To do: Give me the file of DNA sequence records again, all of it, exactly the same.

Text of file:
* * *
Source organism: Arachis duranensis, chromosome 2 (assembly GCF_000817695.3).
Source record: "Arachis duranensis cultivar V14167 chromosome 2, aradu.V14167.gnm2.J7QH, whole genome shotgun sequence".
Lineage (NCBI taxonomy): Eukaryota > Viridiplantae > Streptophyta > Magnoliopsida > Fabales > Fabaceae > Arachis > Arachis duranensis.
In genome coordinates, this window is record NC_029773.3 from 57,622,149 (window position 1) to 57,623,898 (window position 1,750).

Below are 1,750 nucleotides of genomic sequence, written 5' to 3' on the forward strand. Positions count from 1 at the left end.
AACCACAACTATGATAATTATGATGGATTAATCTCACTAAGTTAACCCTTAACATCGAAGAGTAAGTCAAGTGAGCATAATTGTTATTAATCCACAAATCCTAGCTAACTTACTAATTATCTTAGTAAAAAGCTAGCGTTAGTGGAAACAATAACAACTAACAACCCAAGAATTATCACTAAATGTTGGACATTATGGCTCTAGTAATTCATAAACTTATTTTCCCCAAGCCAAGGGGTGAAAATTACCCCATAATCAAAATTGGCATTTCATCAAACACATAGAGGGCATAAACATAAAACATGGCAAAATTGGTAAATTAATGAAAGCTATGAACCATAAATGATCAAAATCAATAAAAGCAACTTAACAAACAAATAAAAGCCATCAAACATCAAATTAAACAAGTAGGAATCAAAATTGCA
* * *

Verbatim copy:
Source organism: Arachis duranensis, chromosome 2 (assembly GCF_000817695.3).
Source record: "Arachis duranensis cultivar V14167 chromosome 2, aradu.V14167.gnm2.J7QH, whole genome shotgun sequence".
Lineage (NCBI taxonomy): Eukaryota > Viridiplantae > Streptophyta > Magnoliopsida > Fabales > Fabaceae > Arachis > Arachis duranensis.
In genome coordinates, this window is record NC_029773.3 from 57,622,149 (window position 1) to 57,623,898 (window position 1,750).

Below are 1,750 nucleotides of genomic sequence, written 5' to 3' on the forward strand. Positions count from 1 at the left end.
AACCACAACTATGATAATTATGATGGATTAATCTCACTAAGTTAACCCTTAACATCGAAGAGTAAGTCAAGTGAGCATAATTGTTATTAATCCACAAATCCTAGCTAACTTACTAATTATCTTAGTAAAAAGCTAGCGTTAGTGGAAACAATAACAACTAACAACCCAAGAATTATCACTAAATGTTGGACATTATGGCTCTAGTAATTCATAAACTTATTTTCCCCAAGCCAAGGGGTGAAAATTACCCCATAATCAAAATTGGCATTTCATCAAACACATAGAGGGCATAAACATAAAACATGGCAAAATTGGTAAATTAATGAAAGCTATGAACCATAAATGATCAAAATCAATAAAAGCAACTTAACAAACAAATAAAAGCCATCAAACATCAAATTAAACAAGTAGGAATCAAAATTGCA